The Crystal Ball into REIT Health

By Britton Costa, Director, U.S. REITs, Fitch Ratings : Find out how the relationship between dividends and operating cash flows can be a crystal ball for assessing a REIT’s health and priorities.
Britton Costa

The relationship between dividends (a REIT requirement) and operating cash flows can be a crystal ball for assessing a REIT’s health and priorities. Fitch Ratings is typically indifferent to payout ratios so long as they are not at either end of the payout percentage spectrum.

To evaluate the relationship, Fitch compares dividends to adjusted funds from operations, which measures recurring free cash flow from operations after maintenance capital expenditures, leasing costs and tenant improvements. A payout ratio above 100 percent indicates a REIT is not retaining cash flow for future liquidity needs and is accessing other sources to pay dividends. High payout ratios are an unsound corporate finance practice and may not be consistent with an investment-grade rating. Conversely, low payout ratios supplement liquidity so long as they meet shareholders’ expectations and do not diminish the equity market’s interest in the REIT’s common equity.

In instances of high payout ratios, Fitch considers the cause (e.g. weak property-level fundamentals or identifiable one-time expenditures for large leases) and the materiality of the dividend subsidy and evaluates it in the context of the overall credit profile and strategy. While the REIT structure requires a careful balancing of investor constituencies, Fitch views a reluctance to cut dividends as speaking to management’s investor priorities.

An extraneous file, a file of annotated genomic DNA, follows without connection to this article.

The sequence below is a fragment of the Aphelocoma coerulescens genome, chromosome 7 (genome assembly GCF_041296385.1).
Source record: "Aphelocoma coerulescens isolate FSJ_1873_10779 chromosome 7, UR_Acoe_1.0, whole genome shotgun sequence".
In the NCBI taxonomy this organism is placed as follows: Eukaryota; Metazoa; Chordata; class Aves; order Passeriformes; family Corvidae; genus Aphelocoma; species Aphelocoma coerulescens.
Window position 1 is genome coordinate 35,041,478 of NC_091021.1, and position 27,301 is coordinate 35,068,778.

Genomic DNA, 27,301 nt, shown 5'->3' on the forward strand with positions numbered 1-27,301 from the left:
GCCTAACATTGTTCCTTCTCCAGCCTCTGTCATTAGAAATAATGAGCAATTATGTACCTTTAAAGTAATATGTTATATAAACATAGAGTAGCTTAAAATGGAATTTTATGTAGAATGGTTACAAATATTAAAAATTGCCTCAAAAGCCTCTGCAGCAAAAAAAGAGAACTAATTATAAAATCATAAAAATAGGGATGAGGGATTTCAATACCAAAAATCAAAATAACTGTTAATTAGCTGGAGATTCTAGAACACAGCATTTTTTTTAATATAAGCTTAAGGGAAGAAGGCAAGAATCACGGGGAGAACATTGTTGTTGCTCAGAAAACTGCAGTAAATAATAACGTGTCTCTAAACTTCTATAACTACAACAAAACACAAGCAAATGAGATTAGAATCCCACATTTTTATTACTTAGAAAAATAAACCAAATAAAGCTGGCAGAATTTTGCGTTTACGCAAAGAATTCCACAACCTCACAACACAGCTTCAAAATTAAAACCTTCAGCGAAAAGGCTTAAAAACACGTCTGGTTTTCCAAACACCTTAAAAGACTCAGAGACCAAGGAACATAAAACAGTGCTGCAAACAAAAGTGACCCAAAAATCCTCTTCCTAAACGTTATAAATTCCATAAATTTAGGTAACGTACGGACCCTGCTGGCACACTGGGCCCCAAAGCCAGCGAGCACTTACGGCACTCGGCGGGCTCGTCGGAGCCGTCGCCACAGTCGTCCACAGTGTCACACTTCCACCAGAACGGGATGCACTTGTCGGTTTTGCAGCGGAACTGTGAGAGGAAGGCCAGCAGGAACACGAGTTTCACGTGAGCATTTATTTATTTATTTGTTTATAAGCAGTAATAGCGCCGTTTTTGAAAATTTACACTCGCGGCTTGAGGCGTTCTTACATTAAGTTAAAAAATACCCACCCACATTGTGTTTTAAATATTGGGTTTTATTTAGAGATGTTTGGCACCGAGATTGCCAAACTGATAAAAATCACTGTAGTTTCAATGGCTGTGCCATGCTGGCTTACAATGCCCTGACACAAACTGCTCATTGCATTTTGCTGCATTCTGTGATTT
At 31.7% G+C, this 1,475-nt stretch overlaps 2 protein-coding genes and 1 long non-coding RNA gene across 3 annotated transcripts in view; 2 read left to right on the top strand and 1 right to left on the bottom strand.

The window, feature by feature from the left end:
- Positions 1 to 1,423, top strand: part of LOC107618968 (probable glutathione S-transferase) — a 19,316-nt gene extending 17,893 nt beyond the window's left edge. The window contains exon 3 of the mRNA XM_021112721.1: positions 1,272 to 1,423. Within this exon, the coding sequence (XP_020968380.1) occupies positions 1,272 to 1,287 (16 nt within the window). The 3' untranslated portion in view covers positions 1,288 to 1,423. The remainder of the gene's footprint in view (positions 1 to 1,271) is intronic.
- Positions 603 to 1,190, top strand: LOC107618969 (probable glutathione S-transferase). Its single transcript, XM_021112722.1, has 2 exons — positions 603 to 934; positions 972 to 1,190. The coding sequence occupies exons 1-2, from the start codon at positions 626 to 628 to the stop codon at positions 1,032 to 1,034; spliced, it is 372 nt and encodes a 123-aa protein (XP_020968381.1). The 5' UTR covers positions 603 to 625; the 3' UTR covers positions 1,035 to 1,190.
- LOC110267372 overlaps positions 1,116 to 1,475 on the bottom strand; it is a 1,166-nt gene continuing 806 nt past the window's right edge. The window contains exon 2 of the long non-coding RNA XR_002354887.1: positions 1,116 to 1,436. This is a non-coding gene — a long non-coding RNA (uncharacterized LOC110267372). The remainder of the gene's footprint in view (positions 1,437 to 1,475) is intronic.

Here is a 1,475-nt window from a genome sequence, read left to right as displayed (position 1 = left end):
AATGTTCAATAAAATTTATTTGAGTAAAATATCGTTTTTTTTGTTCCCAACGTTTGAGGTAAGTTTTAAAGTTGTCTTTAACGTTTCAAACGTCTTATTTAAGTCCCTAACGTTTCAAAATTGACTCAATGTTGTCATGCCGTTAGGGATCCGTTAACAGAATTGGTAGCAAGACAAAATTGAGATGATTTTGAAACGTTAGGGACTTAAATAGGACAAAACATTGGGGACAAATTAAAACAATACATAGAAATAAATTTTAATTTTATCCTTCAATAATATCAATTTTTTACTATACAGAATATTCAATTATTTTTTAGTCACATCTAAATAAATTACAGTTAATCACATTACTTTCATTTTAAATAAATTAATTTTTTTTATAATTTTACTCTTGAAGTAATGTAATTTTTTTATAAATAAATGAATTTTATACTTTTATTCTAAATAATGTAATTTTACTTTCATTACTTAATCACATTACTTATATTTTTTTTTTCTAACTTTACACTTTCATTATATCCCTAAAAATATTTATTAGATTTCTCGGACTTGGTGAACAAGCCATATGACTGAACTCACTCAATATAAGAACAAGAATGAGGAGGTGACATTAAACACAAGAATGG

By and large, the sector has shown prudence. Median payout ratios improved to 78 percent in the second quarter of 2014 from a peak of 87 percent in 2010 when 7 REITs had ratios above 100 percent. The improvement has been driven by both increasing operating cash flows and the dividend cuts enacted in 2009 and 2010 (13 percent – 98 percent, median 39 percent).

However, there have been instances when payout ratios have affected ratings. Earlier this year, Fitch downgraded Liberty Property Trust and Mack-Cali one notch each due in part to persistent shortfalls in dividend coverage.  Conversely, Simon Property Group retains upwards of $1.3 billion per year given its policies (payout ratios of 59 percent in 2013 and 66 percent in the second quarter of 2014), which is sufficient to fund the equity components of its acquisitions and developments.